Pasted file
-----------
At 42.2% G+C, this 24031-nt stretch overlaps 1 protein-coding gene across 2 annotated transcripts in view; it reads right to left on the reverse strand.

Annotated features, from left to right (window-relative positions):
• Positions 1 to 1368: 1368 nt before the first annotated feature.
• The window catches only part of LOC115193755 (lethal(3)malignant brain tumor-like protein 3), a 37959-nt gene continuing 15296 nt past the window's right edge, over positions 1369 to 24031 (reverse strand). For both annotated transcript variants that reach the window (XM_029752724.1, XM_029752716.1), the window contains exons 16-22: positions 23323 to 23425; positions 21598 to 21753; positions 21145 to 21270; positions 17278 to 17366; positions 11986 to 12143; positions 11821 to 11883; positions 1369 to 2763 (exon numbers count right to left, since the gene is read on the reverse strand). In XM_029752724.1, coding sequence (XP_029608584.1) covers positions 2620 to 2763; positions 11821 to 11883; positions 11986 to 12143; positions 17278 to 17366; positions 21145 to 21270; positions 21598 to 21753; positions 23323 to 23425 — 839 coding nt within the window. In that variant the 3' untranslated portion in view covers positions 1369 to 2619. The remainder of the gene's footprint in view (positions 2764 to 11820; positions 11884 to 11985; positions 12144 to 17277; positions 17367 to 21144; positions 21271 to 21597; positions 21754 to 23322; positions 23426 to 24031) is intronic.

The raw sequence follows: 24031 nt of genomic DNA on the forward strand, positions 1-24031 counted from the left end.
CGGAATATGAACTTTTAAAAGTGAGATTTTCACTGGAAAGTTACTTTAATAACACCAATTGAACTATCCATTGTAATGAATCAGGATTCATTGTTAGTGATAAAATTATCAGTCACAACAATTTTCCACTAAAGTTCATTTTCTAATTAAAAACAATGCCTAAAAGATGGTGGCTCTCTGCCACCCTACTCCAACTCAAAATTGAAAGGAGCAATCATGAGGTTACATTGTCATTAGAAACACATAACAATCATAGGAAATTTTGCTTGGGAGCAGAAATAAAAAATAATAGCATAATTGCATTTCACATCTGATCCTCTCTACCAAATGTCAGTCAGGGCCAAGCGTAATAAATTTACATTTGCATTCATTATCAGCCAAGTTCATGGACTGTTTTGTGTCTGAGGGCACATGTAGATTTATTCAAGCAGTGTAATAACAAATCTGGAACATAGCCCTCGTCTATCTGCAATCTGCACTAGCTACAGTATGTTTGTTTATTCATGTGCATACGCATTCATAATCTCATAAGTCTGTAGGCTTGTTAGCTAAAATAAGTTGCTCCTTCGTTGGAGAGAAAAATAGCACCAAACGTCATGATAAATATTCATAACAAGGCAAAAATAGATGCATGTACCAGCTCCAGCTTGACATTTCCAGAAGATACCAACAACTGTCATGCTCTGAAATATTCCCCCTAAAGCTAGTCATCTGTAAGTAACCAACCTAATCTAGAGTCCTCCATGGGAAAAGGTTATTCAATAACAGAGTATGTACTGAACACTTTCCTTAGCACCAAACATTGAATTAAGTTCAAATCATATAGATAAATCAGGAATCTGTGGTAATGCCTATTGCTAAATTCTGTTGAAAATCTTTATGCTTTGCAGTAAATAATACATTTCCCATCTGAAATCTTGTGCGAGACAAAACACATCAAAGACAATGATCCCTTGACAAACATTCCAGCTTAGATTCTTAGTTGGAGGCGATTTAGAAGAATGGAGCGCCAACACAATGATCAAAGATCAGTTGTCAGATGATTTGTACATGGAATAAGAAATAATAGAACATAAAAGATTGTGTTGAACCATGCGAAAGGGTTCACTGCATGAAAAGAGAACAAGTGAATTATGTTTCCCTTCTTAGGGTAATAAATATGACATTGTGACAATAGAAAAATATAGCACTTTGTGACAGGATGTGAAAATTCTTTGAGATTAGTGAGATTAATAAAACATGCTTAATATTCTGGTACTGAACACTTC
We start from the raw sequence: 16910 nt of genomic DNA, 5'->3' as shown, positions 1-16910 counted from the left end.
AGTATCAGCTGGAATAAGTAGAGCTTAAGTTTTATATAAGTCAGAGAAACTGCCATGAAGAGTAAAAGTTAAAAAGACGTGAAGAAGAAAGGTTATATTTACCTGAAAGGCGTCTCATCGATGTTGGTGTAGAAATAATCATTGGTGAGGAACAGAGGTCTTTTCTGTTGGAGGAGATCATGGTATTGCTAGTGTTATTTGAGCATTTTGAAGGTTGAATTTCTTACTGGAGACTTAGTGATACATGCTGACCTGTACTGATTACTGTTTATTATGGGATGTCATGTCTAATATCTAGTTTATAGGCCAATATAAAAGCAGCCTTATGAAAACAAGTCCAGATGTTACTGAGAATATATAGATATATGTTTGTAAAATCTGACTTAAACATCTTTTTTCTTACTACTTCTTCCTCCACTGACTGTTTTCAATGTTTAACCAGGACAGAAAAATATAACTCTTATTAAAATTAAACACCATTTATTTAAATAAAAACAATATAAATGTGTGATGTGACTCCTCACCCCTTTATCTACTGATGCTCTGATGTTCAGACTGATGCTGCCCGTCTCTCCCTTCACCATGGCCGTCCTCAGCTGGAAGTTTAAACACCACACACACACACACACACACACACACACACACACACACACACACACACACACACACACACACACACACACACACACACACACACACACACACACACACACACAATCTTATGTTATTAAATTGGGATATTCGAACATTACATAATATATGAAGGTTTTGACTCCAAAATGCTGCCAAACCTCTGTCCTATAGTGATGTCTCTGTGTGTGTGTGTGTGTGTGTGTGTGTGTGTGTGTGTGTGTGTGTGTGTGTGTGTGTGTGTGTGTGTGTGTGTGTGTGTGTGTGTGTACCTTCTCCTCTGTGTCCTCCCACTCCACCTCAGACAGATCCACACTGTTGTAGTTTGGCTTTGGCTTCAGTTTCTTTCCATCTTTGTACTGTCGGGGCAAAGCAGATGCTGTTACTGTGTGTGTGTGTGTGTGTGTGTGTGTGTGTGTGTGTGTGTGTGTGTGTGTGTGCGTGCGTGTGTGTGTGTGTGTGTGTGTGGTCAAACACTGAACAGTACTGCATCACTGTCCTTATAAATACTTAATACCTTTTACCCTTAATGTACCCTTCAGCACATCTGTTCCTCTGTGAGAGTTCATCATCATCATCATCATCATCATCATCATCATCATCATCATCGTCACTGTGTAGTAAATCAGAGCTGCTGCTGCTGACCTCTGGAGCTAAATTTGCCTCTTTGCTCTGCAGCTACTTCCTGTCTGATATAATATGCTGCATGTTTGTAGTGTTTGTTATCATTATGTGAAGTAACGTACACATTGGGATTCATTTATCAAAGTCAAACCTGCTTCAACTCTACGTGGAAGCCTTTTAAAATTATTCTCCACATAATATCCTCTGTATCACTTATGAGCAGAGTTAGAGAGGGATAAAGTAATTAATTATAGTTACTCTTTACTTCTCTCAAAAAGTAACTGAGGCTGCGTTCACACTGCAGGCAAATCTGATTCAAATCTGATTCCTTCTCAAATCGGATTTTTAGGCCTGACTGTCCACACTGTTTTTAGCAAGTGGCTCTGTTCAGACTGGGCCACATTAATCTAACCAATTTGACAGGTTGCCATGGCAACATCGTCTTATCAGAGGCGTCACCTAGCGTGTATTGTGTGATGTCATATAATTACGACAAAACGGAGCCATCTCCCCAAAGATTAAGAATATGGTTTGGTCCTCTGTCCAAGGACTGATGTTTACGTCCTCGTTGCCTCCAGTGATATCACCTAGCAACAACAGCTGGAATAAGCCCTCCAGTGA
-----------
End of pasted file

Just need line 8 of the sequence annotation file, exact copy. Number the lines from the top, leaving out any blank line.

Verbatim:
AGTATCAGCTGGAATAAGTAGAGCTTAAGTTTTATATAAGTCAGAGAAACTGCCATGAAGAGTAAAAGTTAAAAAGACGTGAAGAAGAAAGGTTATATTTACCTGAAAGGCGTCTCATCGATGTTGGTGTAGAAATAATCATTGGTGAGGAACAGAGGTCTTTTCTGTTGGAGGAGATCATGGTATTGCTAGTGTTATTTGAGCATTTTGAAGGTTGAATTTCTTACTGGAGACTTAGTGATACATGCTGACCTGTACTGATTACTGTTTATTATGGGATGTCATGTCTAATATCTAGTTTATAGGCCAATATAAAAGCAGCCTTATGAAAACAAGTCCAGATGTTACTGAGAATATATAGATATATGTTTGTAAAATCTGACTTAAACATCTTTTTTCTTACTACTTCTTCCTCCACTGACTGTTTTCAATGTTTAACCAGGACAGAAAAATATAACTCTTATTAAAATTAAACACCATTTATTTAAATAAAAACAATATAAATGTGTGATGTGACTCCTCACCCCTTTATCTACTGATGCTCTGATGTTCAGACTGATGCTGCCCGTCTCTCCCTTCACCATGGCCGTCCTCAGCTGGAAGTTTAAACACCACACACACACACACACACACACACACACACACACACACACACACACACACACACACACACACACACACACACACACACACACACACACACACACACACACACAATCTTATGTTATTAAATTGGGATATTCGAACATTACATAATATATGAAGGTTTTGACTCCAAAATGCTGCCAAACCTCTGTCCTATAGTGATGTCTCTGTGTGTGTGTGTGTGTGTGTGTGTGTGTGTGTGTGTGTGTGTGTGTGTGTGTGTGTGTGTGTGTGTGTGTGTGTGTGTGTGTGTGTACCTTCTCCTCTGTGTCCTCCCACTCCACCTCAGACAGATCCACACTGTTGTAGTTTGGCTTTGGCTTCAGTTTCTTTCCATCTTTGTACTGTCGGGGCAAAGCAGATGCTGTTACTGTGTGTGTGTGTGTGTGTGTGTGTGTGTGTGTGTGTGTGTGTGTGTGTGTGTGCGTGCGTGTGTGTGTGTGTGTGTGTGTGGTCAAACACTGAACAGTACTGCATCACTGTCCTTATAAATACTTAATACCTTTTACCCTTAATGTACCCTTCAGCACATCTGTTCCTCTGTGAGAGTTCATCATCATCATCATCATCATCATCATCATCATCATCATCATCGTCACTGTGTAGTAAATCAGAGCTGCTGCTGCTGACCTCTGGAGCTAAATTTGCCTCTTTGCTCTGCAGCTACTTCCTGTCTGATATAATATGCTGCATGTTTGTAGTGTTTGTTATCATTATGTGAAGTAACGTACACATTGGGATTCATTTATCAAAGTCAAACCTGCTTCAACTCTACGTGGAAGCCTTTTAAAATTATTCTCCACATAATATCCTCTGTATCACTTATGAGCAGAGTTAGAGAGGGATAAAGTAATTAATTATAGTTACTCTTTACTTCTCTCAAAAAGTAACTGAGGCTGCGTTCACACTGCAGGCAAATCTGATTCAAATCTGATTCCTTCTCAAATCGGATTTTTAGGCCTGACTGTCCACACTGTTTTTAGCAAGTGGCTCTGTTCAGACTGGGCCACATTAATCTAACCAATTTGACAGGTTGCCATGGCAACATCGTCTTATCAGAGGCGTCACCTAGCGTGTATTGTGTGATGTCATATAATTACGACAAAACGGAGCCATCTCCCCAAAGATTAAGAATATGGTTTGGTCCTCTGTCCAAGGACTGATGTTTACGTCCTCGTTGCCTCCAGTGATATCACCTAGCAACAACAGCTGGAATAAGCCCTCCAGTGA